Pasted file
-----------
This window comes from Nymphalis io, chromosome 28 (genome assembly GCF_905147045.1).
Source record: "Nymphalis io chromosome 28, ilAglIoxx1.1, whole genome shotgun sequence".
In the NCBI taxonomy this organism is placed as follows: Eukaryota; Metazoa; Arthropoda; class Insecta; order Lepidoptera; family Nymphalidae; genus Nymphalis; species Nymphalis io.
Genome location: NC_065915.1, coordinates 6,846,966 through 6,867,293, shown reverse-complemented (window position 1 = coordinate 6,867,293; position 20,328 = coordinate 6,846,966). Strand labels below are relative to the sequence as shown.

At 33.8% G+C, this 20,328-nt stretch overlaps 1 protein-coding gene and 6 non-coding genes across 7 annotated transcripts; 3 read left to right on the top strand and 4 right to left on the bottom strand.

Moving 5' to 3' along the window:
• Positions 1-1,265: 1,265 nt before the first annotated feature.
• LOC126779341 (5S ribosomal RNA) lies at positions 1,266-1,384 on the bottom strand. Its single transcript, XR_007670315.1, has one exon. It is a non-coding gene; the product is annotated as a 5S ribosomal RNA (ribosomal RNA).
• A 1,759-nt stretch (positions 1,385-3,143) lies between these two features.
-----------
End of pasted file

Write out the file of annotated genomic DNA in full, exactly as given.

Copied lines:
This window comes from Nymphalis io, chromosome 28 (genome assembly GCF_905147045.1).
Source record: "Nymphalis io chromosome 28, ilAglIoxx1.1, whole genome shotgun sequence".
In the NCBI taxonomy this organism is placed as follows: Eukaryota; Metazoa; Arthropoda; class Insecta; order Lepidoptera; family Nymphalidae; genus Nymphalis; species Nymphalis io.
Genome location: NC_065915.1, coordinates 6,846,966 through 6,867,293, shown reverse-complemented (window position 1 = coordinate 6,867,293; position 20,328 = coordinate 6,846,966). Strand labels below are relative to the sequence as shown.

At 33.8% G+C, this 20,328-nt stretch overlaps 1 protein-coding gene and 6 non-coding genes across 7 annotated transcripts; 3 read left to right on the top strand and 4 right to left on the bottom strand.

Moving 5' to 3' along the window:
• Positions 1-1,265: 1,265 nt before the first annotated feature.
• LOC126779341 (5S ribosomal RNA) lies at positions 1,266-1,384 on the bottom strand. Its single transcript, XR_007670315.1, has one exon. It is a non-coding gene; the product is annotated as a 5S ribosomal RNA (ribosomal RNA).
• A 1,759-nt stretch (positions 1,385-3,143) lies between these two features.